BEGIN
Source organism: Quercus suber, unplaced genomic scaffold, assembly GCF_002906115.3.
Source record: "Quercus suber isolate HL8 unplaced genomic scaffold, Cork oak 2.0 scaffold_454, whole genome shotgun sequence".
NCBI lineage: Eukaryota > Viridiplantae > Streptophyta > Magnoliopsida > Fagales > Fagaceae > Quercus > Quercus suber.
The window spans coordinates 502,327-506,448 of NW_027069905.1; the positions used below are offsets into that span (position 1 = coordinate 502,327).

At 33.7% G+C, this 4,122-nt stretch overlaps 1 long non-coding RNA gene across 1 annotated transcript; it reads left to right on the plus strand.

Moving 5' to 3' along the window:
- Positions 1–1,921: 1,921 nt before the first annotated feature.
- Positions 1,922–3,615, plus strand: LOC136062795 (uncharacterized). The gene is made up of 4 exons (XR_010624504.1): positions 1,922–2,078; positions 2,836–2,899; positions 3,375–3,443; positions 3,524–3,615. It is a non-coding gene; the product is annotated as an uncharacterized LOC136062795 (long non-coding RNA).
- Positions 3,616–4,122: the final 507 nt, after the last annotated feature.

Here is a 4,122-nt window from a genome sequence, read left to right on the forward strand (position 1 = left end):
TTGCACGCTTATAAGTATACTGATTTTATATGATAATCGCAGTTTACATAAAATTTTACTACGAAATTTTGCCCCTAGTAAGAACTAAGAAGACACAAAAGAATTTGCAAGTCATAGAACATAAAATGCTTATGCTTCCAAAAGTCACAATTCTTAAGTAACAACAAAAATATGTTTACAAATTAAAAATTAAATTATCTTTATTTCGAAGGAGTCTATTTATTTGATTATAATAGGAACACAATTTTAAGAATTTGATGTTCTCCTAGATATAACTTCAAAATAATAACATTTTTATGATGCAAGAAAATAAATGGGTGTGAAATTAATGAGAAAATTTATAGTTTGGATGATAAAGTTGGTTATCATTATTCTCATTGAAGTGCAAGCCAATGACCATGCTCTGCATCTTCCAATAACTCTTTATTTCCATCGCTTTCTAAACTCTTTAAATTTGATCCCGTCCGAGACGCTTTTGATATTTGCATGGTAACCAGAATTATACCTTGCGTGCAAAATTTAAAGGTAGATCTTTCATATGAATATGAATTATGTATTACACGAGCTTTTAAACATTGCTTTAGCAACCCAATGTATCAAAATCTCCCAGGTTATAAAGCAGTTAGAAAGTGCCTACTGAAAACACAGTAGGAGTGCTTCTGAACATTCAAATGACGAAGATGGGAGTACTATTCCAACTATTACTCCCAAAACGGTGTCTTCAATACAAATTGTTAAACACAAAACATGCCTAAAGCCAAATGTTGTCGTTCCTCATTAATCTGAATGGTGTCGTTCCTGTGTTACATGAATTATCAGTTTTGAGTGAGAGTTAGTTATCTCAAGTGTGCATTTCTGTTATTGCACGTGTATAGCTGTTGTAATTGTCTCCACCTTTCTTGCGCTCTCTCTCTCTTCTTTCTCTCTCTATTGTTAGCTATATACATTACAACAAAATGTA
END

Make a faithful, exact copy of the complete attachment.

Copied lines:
Source organism: Quercus suber, unplaced genomic scaffold, assembly GCF_002906115.3.
Source record: "Quercus suber isolate HL8 unplaced genomic scaffold, Cork oak 2.0 scaffold_454, whole genome shotgun sequence".
NCBI lineage: Eukaryota > Viridiplantae > Streptophyta > Magnoliopsida > Fagales > Fagaceae > Quercus > Quercus suber.
The window spans coordinates 502,327-506,448 of NW_027069905.1; the positions used below are offsets into that span (position 1 = coordinate 502,327).

At 33.7% G+C, this 4,122-nt stretch overlaps 1 long non-coding RNA gene across 1 annotated transcript; it reads left to right on the plus strand.

Moving 5' to 3' along the window:
- Positions 1–1,921: 1,921 nt before the first annotated feature.
- Positions 1,922–3,615, plus strand: LOC136062795 (uncharacterized). The gene is made up of 4 exons (XR_010624504.1): positions 1,922–2,078; positions 2,836–2,899; positions 3,375–3,443; positions 3,524–3,615. It is a non-coding gene; the product is annotated as an uncharacterized LOC136062795 (long non-coding RNA).
- Positions 3,616–4,122: the final 507 nt, after the last annotated feature.

Here is a 4,122-nt window from a genome sequence, read left to right on the forward strand (position 1 = left end):
TTGCACGCTTATAAGTATACTGATTTTATATGATAATCGCAGTTTACATAAAATTTTACTACGAAATTTTGCCCCTAGTAAGAACTAAGAAGACACAAAAGAATTTGCAAGTCATAGAACATAAAATGCTTATGCTTCCAAAAGTCACAATTCTTAAGTAACAACAAAAATATGTTTACAAATTAAAAATTAAATTATCTTTATTTCGAAGGAGTCTATTTATTTGATTATAATAGGAACACAATTTTAAGAATTTGATGTTCTCCTAGATATAACTTCAAAATAATAACATTTTTATGATGCAAGAAAATAAATGGGTGTGAAATTAATGAGAAAATTTATAGTTTGGATGATAAAGTTGGTTATCATTATTCTCATTGAAGTGCAAGCCAATGACCATGCTCTGCATCTTCCAATAACTCTTTATTTCCATCGCTTTCTAAACTCTTTAAATTTGATCCCGTCCGAGACGCTTTTGATATTTGCATGGTAACCAGAATTATACCTTGCGTGCAAAATTTAAAGGTAGATCTTTCATATGAATATGAATTATGTATTACACGAGCTTTTAAACATTGCTTTAGCAACCCAATGTATCAAAATCTCCCAGGTTATAAAGCAGTTAGAAAGTGCCTACTGAAAACACAGTAGGAGTGCTTCTGAACATTCAAATGACGAAGATGGGAGTACTATTCCAACTATTACTCCCAAAACGGTGTCTTCAATACAAATTGTTAAACACAAAACATGCCTAAAGCCAAATGTTGTCGTTCCTCATTAATCTGAATGGTGTCGTTCCTGTGTTACATGAATTATCAGTTTTGAGTGAGAGTTAGTTATCTCAAGTGTGCATTTCTGTTATTGCACGTGTATAGCTGTTGTAATTGTCTCCACCTTTCTTGCGCTCTCTCTCTCTTCTTTCTCTCTCTATTGTTAGCTATATACATTACAACAAAATGTA